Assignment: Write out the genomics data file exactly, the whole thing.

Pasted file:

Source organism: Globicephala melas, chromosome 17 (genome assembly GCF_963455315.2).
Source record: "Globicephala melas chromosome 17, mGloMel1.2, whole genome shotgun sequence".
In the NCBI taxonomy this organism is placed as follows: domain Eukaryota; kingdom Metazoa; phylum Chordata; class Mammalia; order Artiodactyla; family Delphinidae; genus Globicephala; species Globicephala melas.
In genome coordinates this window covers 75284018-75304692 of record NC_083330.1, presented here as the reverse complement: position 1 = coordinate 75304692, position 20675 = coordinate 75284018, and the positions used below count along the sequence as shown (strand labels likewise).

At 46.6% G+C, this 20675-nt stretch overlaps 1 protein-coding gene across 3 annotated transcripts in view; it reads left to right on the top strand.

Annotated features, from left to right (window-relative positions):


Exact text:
Source organism: Globicephala melas, chromosome 17 (genome assembly GCF_963455315.2).
Source record: "Globicephala melas chromosome 17, mGloMel1.2, whole genome shotgun sequence".
In the NCBI taxonomy this organism is placed as follows: domain Eukaryota; kingdom Metazoa; phylum Chordata; class Mammalia; order Artiodactyla; family Delphinidae; genus Globicephala; species Globicephala melas.
In genome coordinates this window covers 75284018-75304692 of record NC_083330.1, presented here as the reverse complement: position 1 = coordinate 75304692, position 20675 = coordinate 75284018, and the positions used below count along the sequence as shown (strand labels likewise).

At 46.6% G+C, this 20675-nt stretch overlaps 1 protein-coding gene across 3 annotated transcripts in view; it reads left to right on the top strand.

Annotated features, from left to right (window-relative positions):